However, at exactly the same time as this new realization of the finite character of health-care resources was sinking in, an awareness of a contrary kind was developing in Western societies: that people have a basic right to health-care as a necessary condition of a proper human life. Like education, political and legal processes and institutions, public order, communication, transport and money supply, health-care came to be seen as one of the fundamental social facilities necessary for people to exercise their other rights as autonomous human beings. People are not in a position to exercise personal liberty and to be self-determining if they are poverty-stricken, or deprived of basic education, or do not live within a context of law and order. In the same way, basic health-care is a condition of the exercise of autonomy.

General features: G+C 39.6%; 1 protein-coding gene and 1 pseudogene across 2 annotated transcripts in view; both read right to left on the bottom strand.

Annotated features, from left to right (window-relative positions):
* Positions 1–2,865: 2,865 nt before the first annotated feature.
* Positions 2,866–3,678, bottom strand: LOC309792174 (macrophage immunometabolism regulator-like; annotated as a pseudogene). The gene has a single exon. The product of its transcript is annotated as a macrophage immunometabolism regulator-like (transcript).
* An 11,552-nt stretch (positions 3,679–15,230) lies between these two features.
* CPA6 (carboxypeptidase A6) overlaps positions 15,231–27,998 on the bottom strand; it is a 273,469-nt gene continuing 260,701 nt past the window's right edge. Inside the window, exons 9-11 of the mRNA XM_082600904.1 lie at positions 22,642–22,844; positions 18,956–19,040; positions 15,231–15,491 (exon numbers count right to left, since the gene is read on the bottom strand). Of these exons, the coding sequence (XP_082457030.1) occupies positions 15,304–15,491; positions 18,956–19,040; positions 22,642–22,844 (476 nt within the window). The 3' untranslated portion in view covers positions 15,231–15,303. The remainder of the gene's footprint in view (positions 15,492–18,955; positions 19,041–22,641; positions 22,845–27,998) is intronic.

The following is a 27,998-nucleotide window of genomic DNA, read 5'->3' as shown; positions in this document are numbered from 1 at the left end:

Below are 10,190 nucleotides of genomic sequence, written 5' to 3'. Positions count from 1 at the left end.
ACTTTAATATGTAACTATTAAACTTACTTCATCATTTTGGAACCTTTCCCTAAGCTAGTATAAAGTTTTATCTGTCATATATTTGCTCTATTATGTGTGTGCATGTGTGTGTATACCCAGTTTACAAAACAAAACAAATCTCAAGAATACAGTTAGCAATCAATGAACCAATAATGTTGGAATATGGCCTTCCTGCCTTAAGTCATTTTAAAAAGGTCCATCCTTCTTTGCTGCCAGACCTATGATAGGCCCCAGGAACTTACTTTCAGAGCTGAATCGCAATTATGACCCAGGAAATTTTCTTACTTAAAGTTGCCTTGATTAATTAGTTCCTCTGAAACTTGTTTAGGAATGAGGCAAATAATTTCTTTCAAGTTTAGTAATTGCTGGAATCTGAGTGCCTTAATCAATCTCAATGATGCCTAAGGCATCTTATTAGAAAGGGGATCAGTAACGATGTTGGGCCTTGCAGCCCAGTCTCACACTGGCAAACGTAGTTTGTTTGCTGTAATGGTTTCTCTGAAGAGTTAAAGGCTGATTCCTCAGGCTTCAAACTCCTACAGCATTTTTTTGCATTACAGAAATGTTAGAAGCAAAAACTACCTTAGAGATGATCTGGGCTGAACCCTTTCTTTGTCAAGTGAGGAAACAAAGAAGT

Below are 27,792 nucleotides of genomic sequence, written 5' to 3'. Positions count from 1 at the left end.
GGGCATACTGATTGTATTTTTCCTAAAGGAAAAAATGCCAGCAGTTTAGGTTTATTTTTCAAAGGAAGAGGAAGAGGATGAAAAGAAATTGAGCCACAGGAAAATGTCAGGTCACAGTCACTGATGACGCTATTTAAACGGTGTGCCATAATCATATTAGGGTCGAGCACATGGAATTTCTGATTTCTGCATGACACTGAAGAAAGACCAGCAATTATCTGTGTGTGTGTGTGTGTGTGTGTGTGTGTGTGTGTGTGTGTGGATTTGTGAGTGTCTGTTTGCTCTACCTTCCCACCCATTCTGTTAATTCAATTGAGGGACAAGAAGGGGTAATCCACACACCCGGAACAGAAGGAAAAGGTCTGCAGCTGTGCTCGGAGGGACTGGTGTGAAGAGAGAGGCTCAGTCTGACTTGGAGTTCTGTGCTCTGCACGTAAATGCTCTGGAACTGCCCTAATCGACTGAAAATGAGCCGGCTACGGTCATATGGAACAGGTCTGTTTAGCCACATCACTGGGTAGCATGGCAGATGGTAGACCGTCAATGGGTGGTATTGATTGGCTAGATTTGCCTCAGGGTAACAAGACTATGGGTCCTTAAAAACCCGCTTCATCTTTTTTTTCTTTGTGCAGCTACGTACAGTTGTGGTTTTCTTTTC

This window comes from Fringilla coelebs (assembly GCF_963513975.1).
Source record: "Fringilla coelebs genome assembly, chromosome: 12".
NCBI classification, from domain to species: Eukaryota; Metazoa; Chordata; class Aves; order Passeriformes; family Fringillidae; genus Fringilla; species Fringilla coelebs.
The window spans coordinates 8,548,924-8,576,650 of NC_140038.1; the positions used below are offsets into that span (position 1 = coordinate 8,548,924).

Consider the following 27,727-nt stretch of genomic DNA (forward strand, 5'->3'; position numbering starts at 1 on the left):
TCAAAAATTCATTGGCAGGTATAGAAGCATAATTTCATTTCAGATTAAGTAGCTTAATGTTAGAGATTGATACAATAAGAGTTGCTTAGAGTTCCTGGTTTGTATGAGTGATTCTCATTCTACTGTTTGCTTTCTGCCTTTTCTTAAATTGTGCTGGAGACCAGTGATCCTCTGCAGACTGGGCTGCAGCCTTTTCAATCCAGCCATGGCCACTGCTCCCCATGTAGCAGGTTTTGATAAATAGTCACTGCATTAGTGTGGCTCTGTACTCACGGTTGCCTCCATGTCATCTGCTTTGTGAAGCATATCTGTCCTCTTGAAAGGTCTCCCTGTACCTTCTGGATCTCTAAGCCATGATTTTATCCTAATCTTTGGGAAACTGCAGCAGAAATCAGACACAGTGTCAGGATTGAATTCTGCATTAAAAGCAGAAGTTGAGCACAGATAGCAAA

Although the language of ‘rights’ sometimes leads to confusion, by the late 1970s it was recognized in most societies that people have a right to health-care (though there has been considerable resistance in the United States to the idea that there is a formal right to health-care). It is also accepted that this right generates an obligation or duty for the state to ensure that adequate health-care resources are provided out of the public purse. The state has no obligation to provide a health-care system itself, but to ensure that such a system is provided. Put another way, basic health-care is now recognized as a ‘public good’, rather than a ‘private good’ that one is expected to buy for oneself. As the 1976 declaration of the World Health Organization put it: ‘The enjoyment of the highest attainable standard of health is one of the fundamental rights of every human being without distinction of race, religion, political belief, economic or social condition.’ As has just been remarked, in a liberal society basic health is seen as one of the indispensable conditions for the exercise of personal autonomy.